(Second in an accidental series about weather…)
People around here have never recovered psychologically from the hurricane of ’38. And she was a doozy — hundreds killed, houses destroyed, damage that took years to repair. So now, with forecasting tools that let us know a hurricane is coming long before it’s even crossed the Tropic of Cancer, we tend to worry a long time before we need to. As is currently the case with Hurricane Danielle. Never mind that most storms lose their stuff and head out to the Atlantic about midway up the coast, either.
So just to put things into perspective, here’s a poem about hurricanes, and the kind of problems they don’t cause in these latitutes.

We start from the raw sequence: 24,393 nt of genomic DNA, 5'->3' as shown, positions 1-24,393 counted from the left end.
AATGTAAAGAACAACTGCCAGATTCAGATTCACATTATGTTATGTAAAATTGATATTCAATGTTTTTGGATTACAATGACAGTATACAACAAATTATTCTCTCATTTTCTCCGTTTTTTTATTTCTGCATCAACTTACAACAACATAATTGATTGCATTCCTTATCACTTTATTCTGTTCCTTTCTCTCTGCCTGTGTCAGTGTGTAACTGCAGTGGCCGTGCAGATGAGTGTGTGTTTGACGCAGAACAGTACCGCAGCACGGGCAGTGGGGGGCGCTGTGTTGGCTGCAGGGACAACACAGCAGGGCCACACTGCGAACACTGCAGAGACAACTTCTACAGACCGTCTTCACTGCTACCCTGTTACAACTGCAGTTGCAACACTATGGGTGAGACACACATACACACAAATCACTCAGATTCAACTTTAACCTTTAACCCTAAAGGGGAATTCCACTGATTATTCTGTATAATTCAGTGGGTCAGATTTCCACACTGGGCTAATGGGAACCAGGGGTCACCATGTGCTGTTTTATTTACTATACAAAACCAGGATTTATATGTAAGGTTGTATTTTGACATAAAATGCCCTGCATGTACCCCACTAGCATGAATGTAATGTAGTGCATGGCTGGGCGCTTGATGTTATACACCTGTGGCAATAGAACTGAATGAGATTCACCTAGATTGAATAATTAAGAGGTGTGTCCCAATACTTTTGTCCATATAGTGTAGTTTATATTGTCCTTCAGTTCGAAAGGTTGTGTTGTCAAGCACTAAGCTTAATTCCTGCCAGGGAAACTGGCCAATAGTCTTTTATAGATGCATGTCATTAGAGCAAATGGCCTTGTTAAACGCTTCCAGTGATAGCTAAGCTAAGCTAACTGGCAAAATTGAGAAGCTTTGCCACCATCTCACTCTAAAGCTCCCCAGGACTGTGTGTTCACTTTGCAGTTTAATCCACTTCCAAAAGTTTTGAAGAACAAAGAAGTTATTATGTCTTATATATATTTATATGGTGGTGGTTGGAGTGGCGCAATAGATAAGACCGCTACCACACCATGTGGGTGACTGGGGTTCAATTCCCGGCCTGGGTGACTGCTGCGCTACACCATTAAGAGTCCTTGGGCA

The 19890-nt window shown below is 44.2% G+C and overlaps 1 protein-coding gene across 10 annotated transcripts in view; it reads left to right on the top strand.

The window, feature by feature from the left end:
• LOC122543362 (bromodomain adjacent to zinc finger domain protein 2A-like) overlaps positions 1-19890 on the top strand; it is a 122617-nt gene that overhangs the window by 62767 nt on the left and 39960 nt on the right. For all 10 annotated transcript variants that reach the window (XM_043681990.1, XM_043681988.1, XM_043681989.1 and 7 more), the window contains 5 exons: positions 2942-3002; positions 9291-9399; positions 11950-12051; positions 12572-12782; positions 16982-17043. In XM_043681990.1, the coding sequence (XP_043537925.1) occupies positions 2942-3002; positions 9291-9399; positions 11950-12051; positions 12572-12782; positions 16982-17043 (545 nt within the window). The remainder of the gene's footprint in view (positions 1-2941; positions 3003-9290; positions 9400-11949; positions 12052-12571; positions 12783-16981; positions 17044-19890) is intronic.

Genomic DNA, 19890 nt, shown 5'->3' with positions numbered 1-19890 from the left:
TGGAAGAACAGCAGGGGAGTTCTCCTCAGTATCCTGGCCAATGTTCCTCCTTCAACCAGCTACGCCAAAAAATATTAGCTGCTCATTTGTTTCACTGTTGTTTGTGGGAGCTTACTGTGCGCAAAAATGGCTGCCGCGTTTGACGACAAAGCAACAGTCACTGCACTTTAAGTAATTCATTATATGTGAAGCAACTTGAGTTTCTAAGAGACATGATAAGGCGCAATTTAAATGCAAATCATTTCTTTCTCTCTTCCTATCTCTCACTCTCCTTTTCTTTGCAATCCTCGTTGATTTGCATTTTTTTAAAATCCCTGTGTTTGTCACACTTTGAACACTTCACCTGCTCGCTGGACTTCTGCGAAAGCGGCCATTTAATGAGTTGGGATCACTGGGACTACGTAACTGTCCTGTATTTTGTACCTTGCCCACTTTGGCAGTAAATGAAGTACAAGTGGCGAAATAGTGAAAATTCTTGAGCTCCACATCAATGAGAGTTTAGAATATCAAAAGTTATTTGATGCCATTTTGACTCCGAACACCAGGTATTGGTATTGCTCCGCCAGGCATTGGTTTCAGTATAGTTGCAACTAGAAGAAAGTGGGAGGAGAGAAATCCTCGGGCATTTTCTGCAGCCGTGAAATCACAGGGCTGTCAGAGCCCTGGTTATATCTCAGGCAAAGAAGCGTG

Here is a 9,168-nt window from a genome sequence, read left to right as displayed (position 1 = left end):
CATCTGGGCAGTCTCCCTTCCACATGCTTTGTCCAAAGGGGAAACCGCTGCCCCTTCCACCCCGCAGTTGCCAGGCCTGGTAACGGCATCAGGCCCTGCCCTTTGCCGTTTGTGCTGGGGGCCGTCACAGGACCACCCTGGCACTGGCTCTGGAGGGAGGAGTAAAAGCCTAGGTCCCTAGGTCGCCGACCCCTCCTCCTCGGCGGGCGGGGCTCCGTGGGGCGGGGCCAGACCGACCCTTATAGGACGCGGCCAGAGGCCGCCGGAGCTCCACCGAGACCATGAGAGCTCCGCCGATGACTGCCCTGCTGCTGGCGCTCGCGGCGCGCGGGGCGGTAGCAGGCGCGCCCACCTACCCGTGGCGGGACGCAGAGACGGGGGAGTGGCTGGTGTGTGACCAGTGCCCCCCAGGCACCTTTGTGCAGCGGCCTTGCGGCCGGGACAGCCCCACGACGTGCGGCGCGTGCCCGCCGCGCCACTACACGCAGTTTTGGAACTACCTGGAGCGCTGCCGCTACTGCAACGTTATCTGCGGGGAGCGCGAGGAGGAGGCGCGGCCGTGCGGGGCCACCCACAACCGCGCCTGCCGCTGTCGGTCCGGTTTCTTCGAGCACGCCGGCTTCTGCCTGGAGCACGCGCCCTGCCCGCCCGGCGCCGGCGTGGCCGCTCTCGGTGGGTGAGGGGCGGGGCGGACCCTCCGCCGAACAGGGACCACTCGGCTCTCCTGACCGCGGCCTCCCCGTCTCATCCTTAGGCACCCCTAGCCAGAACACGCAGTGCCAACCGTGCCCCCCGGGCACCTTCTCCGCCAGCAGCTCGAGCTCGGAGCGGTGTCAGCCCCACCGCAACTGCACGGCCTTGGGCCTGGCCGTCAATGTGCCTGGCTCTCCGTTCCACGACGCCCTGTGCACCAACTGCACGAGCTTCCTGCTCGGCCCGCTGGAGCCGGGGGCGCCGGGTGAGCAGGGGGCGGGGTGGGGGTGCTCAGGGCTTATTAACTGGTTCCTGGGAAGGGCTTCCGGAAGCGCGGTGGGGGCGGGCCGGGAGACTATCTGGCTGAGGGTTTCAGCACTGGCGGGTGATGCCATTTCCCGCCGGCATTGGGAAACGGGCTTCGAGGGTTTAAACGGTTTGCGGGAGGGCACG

Problems with Hurricanes by Victor Hernández CruzA campesino looked at the air And told me: With hurricanes it’s not the wind or the noise or the water. I’ll tell you he said: it’s the mangoes, avocados Green plantains and bananas flying into town like projectiles. How would your family feel if they had to tell The generations that you got killed by a flying Banana. Death by drowning has honor If the wind picked you up and slammed you Against a mountain boulder This would not carry shame But to suffer a mango smashing Your skull or a plantain hitting your Temple at 70 miles per hour is the ultimate disgrace. The campesino takes off his hat— As a sign of respect toward the fury of the wind And says: Don’t worry about the noise Don’t worry about the water Don’t worry about the wind— If you are going out beware of mangoes And all such beautiful sweet things.